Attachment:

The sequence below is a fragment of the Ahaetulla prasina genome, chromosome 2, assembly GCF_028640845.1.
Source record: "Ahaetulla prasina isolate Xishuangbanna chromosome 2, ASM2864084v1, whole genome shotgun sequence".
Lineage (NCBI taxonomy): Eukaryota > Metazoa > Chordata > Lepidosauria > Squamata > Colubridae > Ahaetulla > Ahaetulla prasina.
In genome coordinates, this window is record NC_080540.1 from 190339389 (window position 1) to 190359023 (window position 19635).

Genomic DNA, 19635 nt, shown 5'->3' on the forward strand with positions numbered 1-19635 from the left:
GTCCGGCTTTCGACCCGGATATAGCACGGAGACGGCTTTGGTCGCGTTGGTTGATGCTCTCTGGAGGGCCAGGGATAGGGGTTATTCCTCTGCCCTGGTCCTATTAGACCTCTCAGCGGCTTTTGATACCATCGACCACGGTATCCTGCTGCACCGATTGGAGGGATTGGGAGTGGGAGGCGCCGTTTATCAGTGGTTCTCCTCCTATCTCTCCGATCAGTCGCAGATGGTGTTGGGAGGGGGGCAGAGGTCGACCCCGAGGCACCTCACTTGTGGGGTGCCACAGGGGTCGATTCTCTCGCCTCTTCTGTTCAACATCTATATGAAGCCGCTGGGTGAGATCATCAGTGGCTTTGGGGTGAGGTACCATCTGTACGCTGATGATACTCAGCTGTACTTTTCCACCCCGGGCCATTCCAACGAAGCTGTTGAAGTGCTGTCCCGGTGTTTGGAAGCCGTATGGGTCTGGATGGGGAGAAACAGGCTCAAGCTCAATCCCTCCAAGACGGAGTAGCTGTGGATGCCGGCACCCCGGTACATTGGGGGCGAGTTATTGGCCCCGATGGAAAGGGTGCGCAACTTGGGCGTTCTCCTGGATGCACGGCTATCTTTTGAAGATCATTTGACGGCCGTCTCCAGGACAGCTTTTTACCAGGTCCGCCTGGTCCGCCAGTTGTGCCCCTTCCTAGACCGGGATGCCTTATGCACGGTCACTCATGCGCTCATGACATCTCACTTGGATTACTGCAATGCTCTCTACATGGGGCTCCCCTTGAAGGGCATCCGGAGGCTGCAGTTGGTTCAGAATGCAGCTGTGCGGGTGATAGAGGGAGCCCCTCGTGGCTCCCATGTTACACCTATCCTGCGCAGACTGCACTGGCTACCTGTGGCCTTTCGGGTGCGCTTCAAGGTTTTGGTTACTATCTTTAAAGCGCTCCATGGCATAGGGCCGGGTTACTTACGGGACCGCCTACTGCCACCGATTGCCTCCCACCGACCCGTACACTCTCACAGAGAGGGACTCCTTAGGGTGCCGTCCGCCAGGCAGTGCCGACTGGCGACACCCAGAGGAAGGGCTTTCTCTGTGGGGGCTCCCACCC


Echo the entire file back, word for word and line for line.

The sequence below is a fragment of the Ahaetulla prasina genome, chromosome 2, assembly GCF_028640845.1.
Source record: "Ahaetulla prasina isolate Xishuangbanna chromosome 2, ASM2864084v1, whole genome shotgun sequence".
Lineage (NCBI taxonomy): Eukaryota > Metazoa > Chordata > Lepidosauria > Squamata > Colubridae > Ahaetulla > Ahaetulla prasina.
In genome coordinates, this window is record NC_080540.1 from 190339389 (window position 1) to 190359023 (window position 19635).

Genomic DNA, 19635 nt, shown 5'->3' on the forward strand with positions numbered 1-19635 from the left:
GTCCGGCTTTCGACCCGGATATAGCACGGAGACGGCTTTGGTCGCGTTGGTTGATGCTCTCTGGAGGGCCAGGGATAGGGGTTATTCCTCTGCCCTGGTCCTATTAGACCTCTCAGCGGCTTTTGATACCATCGACCACGGTATCCTGCTGCACCGATTGGAGGGATTGGGAGTGGGAGGCGCCGTTTATCAGTGGTTCTCCTCCTATCTCTCCGATCAGTCGCAGATGGTGTTGGGAGGGGGGCAGAGGTCGACCCCGAGGCACCTCACTTGTGGGGTGCCACAGGGGTCGATTCTCTCGCCTCTTCTGTTCAACATCTATATGAAGCCGCTGGGTGAGATCATCAGTGGCTTTGGGGTGAGGTACCATCTGTACGCTGATGATACTCAGCTGTACTTTTCCACCCCGGGCCATTCCAACGAAGCTGTTGAAGTGCTGTCCCGGTGTTTGGAAGCCGTATGGGTCTGGATGGGGAGAAACAGGCTCAAGCTCAATCCCTCCAAGACGGAGTAGCTGTGGATGCCGGCACCCCGGTACATTGGGGGCGAGTTATTGGCCCCGATGGAAAGGGTGCGCAACTTGGGCGTTCTCCTGGATGCACGGCTATCTTTTGAAGATCATTTGACGGCCGTCTCCAGGACAGCTTTTTACCAGGTCCGCCTGGTCCGCCAGTTGTGCCCCTTCCTAGACCGGGATGCCTTATGCACGGTCACTCATGCGCTCATGACATCTCACTTGGATTACTGCAATGCTCTCTACATGGGGCTCCCCTTGAAGGGCATCCGGAGGCTGCAGTTGGTTCAGAATGCAGCTGTGCGGGTGATAGAGGGAGCCCCTCGTGGCTCCCATGTTACACCTATCCTGCGCAGACTGCACTGGCTACCTGTGGCCTTTCGGGTGCGCTTCAAGGTTTTGGTTACTATCTTTAAAGCGCTCCATGGCATAGGGCCGGGTTACTTACGGGACCGCCTACTGCCACCGATTGCCTCCCACCGACCCGTACACTCTCACAGAGAGGGACTCCTTAGGGTGCCGTCCGCCAGGCAGTGCCGACTGGCGACACCCAGAGGAAGGGCTTTCTCTGTGGGGGCTCCCACCC